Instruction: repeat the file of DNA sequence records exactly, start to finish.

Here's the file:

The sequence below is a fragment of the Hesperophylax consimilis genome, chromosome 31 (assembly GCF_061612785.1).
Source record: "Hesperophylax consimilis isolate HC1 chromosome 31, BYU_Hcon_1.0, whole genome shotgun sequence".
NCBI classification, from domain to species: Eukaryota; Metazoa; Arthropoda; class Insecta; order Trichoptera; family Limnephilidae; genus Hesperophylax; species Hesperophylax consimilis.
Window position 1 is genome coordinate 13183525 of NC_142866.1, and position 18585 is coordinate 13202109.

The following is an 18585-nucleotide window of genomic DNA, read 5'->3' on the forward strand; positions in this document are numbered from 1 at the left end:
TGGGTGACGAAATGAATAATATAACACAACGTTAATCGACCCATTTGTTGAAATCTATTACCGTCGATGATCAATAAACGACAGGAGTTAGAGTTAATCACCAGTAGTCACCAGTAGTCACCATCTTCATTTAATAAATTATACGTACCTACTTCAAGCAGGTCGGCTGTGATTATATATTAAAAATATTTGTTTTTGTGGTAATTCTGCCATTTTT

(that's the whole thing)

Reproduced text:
The sequence below is a fragment of the Hesperophylax consimilis genome, chromosome 31 (assembly GCF_061612785.1).
Source record: "Hesperophylax consimilis isolate HC1 chromosome 31, BYU_Hcon_1.0, whole genome shotgun sequence".
NCBI classification, from domain to species: Eukaryota; Metazoa; Arthropoda; class Insecta; order Trichoptera; family Limnephilidae; genus Hesperophylax; species Hesperophylax consimilis.
Window position 1 is genome coordinate 13183525 of NC_142866.1, and position 18585 is coordinate 13202109.

The following is an 18585-nucleotide window of genomic DNA, read 5'->3' on the forward strand; positions in this document are numbered from 1 at the left end:
TGGGTGACGAAATGAATAATATAACACAACGTTAATCGACCCATTTGTTGAAATCTATTACCGTCGATGATCAATAAACGACAGGAGTTAGAGTTAATCACCAGTAGTCACCAGTAGTCACCATCTTCATTTAATAAATTATACGTACCTACTTCAAGCAGGTCGGCTGTGATTATATATTAAAAATATTTGTTTTTGTGGTAATTCTGCCATTTTT